61.4 (21⫺89) 54.9 (30⫺82) 59.2 (44⫺74) 60.7 (39⫺86) 67.8 (28⫺90)

31 24 2 40 36

56 65 33 80 73

Tumor size (cm) (range)

2.4 (0.7⫺9.0) 3.1 (1.4⫺7.0) 2.9 (2.0⫺3.6) 5.9 (1.7⫺15.9) 2.5 (1.3⫺6.0)

Mean ischemic time (min) (range)

CrCl (mL/min): change from baseline POD1 6 months 12 months

CrCl (mL/min) Preop

⫺1.61 ⫺11.58 ⫺14.39 ⫺13.62 ⫺4.19

63.20 71.97 63.34 56.11 56.21

27 (13⫺52) 38 (32⫺52)

⫺2.24 ⫺1.65 ⫺2.61 ⫺13.37 ⫺4.54

3.74 4.12 7.81 ⫺13.24 ⫺1.95

*Patients with risk factors for medical renal disease of diabetes mellitus and hypertension. CrCl, creatinine clearance; Cryo, cryoablation; LPN, laparoscopic partial nephrectomy; LRN, laparoscopic radical nephrectomy; POD1, postoperative day 1; Preop, preoperative.

compared with LRN (p ⬍ 0.01). The LRN group had a greater decrease in CrCl compared with the LPN-none and cryoablation cohorts. At the 6-month time point, there were no significant differences among the LPN or cryoablation groups from preoperative CrCl levels. At 6 months, the CrCl was minimally depressed from baseline for the LPN-none (⫺2.24 ⫾ 15.15) and LPN-warm groups (⫺1.65 ⫾ 20.96), which trended toward significance compared with the LRN group, whose CrCl remained depressed (⫺13.37 ⫾ 20.79) (p ⫽ 0.06 and p ⫽ 0.07, respectively). At the 12-month time point, the LRN cohort had a greater decrease in CrCl (⫺13.24 ⫾ 10.21) compared with

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Figure 1. Mean change in creatinine clearance after renal surgery. LPN, laparoscopic partial nephrectomy.

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LPN-warm (4.12 ⫾ 16.98, p ⬍ 0.01), LPN-cold (7.81 ⫾ 26.59, p ⫽ 0.03), LPN-none (3.74 ⫾ 16.09, p ⬍ 0.01), and cryoablation (⫺1.95 ⫾ 9.71, p ⫽ 0.01) compared with preoperative levels. One year after the operation, all groups (unstratified by risk factors) undergoing NSS had CrCl return to baseline. Fewer patients in the LPN-none group (7%) sustained longterm renal damage as compared with the LPN-warm (13%) and LRN (14%) groups (Fig. 2). A larger portion of patients with risk factors sustained longterm renal damage in LPN-warm (17% versus 7%) and LRN (14% versus 0%) groups compared with patients without risk factors. Patients with risk factors were more likely to experience renal damage compared with patients without risk factors for all surgical methods (p ⬍ 0.0001) except cold ischemia (p ⬍ 0.10).

Figure 2. Relative percent of patients in each group with suspected medical renal disease. Red bar, percent of patients without risk factors; blue bar, percent of patients with risk factors. LPN, laparoscopic partial nephrectomy.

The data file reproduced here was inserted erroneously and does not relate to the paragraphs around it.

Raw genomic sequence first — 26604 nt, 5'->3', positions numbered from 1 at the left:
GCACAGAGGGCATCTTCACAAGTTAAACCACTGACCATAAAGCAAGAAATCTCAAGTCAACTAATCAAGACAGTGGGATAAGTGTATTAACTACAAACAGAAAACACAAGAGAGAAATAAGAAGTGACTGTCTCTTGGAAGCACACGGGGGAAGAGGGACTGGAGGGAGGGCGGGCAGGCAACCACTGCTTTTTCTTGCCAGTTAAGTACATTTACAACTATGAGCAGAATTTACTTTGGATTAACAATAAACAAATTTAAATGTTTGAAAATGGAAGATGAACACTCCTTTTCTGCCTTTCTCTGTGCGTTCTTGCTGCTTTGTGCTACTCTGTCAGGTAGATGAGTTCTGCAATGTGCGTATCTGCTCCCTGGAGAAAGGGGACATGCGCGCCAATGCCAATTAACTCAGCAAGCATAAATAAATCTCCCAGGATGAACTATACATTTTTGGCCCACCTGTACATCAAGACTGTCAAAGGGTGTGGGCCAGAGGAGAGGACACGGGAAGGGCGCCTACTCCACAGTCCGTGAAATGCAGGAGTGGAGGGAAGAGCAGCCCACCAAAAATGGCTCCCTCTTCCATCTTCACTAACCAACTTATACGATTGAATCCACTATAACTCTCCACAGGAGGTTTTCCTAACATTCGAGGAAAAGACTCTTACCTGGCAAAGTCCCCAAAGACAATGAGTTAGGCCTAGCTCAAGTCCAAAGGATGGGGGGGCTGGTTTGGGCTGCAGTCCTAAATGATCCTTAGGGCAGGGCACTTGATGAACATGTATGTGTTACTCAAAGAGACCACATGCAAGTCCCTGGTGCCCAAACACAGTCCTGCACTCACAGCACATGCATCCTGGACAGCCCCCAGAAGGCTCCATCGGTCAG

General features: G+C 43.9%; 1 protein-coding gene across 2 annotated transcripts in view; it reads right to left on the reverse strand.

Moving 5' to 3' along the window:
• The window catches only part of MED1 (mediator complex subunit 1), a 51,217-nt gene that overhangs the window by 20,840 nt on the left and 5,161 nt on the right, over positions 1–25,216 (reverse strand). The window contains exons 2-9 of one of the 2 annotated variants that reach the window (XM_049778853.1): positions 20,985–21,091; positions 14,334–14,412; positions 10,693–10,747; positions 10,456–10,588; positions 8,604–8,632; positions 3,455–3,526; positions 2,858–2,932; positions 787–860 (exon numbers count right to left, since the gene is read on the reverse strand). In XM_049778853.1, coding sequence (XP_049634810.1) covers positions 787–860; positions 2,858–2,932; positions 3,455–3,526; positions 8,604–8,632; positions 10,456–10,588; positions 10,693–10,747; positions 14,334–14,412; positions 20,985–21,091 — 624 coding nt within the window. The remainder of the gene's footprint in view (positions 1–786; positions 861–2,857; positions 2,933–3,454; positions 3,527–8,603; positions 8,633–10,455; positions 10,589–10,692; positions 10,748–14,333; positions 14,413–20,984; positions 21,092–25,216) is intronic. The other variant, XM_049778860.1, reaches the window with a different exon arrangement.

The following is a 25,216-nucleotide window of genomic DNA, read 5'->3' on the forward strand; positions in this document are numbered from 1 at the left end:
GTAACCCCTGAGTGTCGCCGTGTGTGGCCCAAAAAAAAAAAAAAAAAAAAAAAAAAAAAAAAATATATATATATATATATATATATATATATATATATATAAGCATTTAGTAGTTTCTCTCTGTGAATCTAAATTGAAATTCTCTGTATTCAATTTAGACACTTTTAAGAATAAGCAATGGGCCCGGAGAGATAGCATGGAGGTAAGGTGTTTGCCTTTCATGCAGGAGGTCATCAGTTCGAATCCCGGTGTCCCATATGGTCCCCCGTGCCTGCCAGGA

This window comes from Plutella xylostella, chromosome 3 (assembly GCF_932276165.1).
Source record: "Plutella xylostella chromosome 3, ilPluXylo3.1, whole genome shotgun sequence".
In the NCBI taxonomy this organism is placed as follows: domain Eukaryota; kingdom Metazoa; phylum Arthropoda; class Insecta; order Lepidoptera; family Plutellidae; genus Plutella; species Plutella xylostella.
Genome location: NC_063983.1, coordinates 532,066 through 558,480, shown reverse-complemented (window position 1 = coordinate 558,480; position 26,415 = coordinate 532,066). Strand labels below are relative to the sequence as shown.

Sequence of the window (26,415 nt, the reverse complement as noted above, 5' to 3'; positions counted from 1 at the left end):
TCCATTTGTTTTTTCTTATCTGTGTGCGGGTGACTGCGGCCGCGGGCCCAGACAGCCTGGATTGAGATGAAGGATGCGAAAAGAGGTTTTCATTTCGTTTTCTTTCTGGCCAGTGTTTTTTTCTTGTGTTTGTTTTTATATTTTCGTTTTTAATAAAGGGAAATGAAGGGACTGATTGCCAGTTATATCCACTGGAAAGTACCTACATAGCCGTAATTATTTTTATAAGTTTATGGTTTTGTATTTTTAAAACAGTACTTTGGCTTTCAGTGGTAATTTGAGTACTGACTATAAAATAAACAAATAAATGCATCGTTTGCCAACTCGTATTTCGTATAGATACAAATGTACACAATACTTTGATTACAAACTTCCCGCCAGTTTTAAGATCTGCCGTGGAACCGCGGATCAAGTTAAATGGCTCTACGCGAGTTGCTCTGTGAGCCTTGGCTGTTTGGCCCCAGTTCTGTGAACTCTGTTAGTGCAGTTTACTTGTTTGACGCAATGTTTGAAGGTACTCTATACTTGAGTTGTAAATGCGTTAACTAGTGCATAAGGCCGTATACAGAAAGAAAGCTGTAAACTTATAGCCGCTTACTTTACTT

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DISCUSSION Recent studies have evaluated renal function using serum creatinine levels and radionuclide renal scans.13,15 In patients with two normally functioning kidneys undergoing unilateral renal surgery, assessment of overall renal function by application of serum creatinine levels is of limited value, as creatinine levels often remain unchanged because of compensation by the normal contralateral kidney. As such, serum creatinine is too crude a metric to reliably measure a patient’s postoperative renal function. Serum creatinine does not account for muscle/body mass and can be affected by variations in catabolic rate and diet. Our study used creatinine clearance to more accurately reflect changes in renal function. Robert and colleagues showed that using the Cockcroft-Gault equation with IBW to determine CrCl is a more sensitive marker for evaluating renal function than other predictive methods, such as CockcroftGault with actual body weight.16 Several authors have suggested that ischemic times longer than 30 minutes do not result in longterm ischemia. Kane and colleagues retrospectively compared 15 patients undergoing LPN with warm ischemia with 12 patients who underwent LPN without vascular occlusion.13 With an ischemia time of 43 minutes, the authors demonstrated no difference in serum creatinine or renal scans between the 2 cohorts. Although this small series had a mean followup of only 6 months, with a wide range of 26 to 321 days, it certainly brings to light the issue that warm ischemia, even longer than 40 minutes, might be better tolerated by the kidney than can be assumed by acute decreases in renal function. Bhayani and colleagues17evaluated 118 patients who underwent LPN for renal mass and stratified changes in renal function 6 months postoperatively based on the time of warm ischemia (none, fewer than 30 minutes, and longer than 30 minutes). The authors reported no difference among these cohorts. The authors used uncorrected serum creatinine as their end point and inclusion criteria involved patients with normal contralateral kidneys and solitary lesions. Patients had a relatively low incidence of diabetes mellitus (8% to 12%) and only a moderate incidence of hypertension (31% to 34%) compared with our patient population. Although this article begins to illustrate the resilience of the kidney, it lacks substantial representation of patients with comorbidities, a population more likely to undergo NSS. Recently, Desai and colleagues15 evaluated renal function in a group of patients undergoing LPN with warm ischemia and using uncorrected serum creatinine and renal scintigraphy in a small cohort of these patients. Despite application of uncorrected serum creatinine as a metric, and the presence of a normal contralateral kidney,